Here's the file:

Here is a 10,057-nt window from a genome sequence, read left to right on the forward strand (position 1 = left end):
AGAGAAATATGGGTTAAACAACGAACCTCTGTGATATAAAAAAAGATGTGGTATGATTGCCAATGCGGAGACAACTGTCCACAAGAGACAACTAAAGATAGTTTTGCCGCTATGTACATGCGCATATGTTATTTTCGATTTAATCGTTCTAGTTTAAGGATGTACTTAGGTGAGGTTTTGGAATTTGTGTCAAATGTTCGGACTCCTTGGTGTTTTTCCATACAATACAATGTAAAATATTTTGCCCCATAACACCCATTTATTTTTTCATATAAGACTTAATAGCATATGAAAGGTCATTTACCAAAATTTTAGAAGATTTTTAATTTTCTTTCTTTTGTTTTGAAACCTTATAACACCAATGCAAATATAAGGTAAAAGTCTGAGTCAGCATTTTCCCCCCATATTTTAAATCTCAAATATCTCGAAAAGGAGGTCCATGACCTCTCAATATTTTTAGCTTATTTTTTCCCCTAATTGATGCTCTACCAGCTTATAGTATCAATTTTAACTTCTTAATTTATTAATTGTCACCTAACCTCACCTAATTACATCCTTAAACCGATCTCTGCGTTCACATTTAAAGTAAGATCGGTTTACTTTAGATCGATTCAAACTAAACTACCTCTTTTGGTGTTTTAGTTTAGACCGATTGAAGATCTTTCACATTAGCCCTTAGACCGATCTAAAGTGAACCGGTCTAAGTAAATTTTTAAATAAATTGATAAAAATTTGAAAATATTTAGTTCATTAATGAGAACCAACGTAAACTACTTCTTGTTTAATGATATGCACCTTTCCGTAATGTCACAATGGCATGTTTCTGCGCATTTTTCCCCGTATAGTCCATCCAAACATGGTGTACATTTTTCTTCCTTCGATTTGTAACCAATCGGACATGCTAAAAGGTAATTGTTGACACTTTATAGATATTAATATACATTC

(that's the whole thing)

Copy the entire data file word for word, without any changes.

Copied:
Here is a 10,057-nt window from a genome sequence, read left to right on the forward strand (position 1 = left end):
AGAGAAATATGGGTTAAACAACGAACCTCTGTGATATAAAAAAAGATGTGGTATGATTGCCAATGCGGAGACAACTGTCCACAAGAGACAACTAAAGATAGTTTTGCCGCTATGTACATGCGCATATGTTATTTTCGATTTAATCGTTCTAGTTTAAGGATGTACTTAGGTGAGGTTTTGGAATTTGTGTCAAATGTTCGGACTCCTTGGTGTTTTTCCATACAATACAATGTAAAATATTTTGCCCCATAACACCCATTTATTTTTTCATATAAGACTTAATAGCATATGAAAGGTCATTTACCAAAATTTTAGAAGATTTTTAATTTTCTTTCTTTTGTTTTGAAACCTTATAACACCAATGCAAATATAAGGTAAAAGTCTGAGTCAGCATTTTCCCCCCATATTTTAAATCTCAAATATCTCGAAAAGGAGGTCCATGACCTCTCAATATTTTTAGCTTATTTTTTCCCCTAATTGATGCTCTACCAGCTTATAGTATCAATTTTAACTTCTTAATTTATTAATTGTCACCTAACCTCACCTAATTACATCCTTAAACCGATCTCTGCGTTCACATTTAAAGTAAGATCGGTTTACTTTAGATCGATTCAAACTAAACTACCTCTTTTGGTGTTTTAGTTTAGACCGATTGAAGATCTTTCACATTAGCCCTTAGACCGATCTAAAGTGAACCGGTCTAAGTAAATTTTTAAATAAATTGATAAAAATTTGAAAATATTTAGTTCATTAATGAGAACCAACGTAAACTACTTCTTGTTTAATGATATGCACCTTTCCGTAATGTCACAATGGCATGTTTCTGCGCATTTTTCCCCGTATAGTCCATCCAAACATGGTGTACATTTTTCTTCCTTCGATTTGTAACCAATCGGACATGCTAAAAGGTAATTGTTGACACTTTATAGATATTAATATACATTC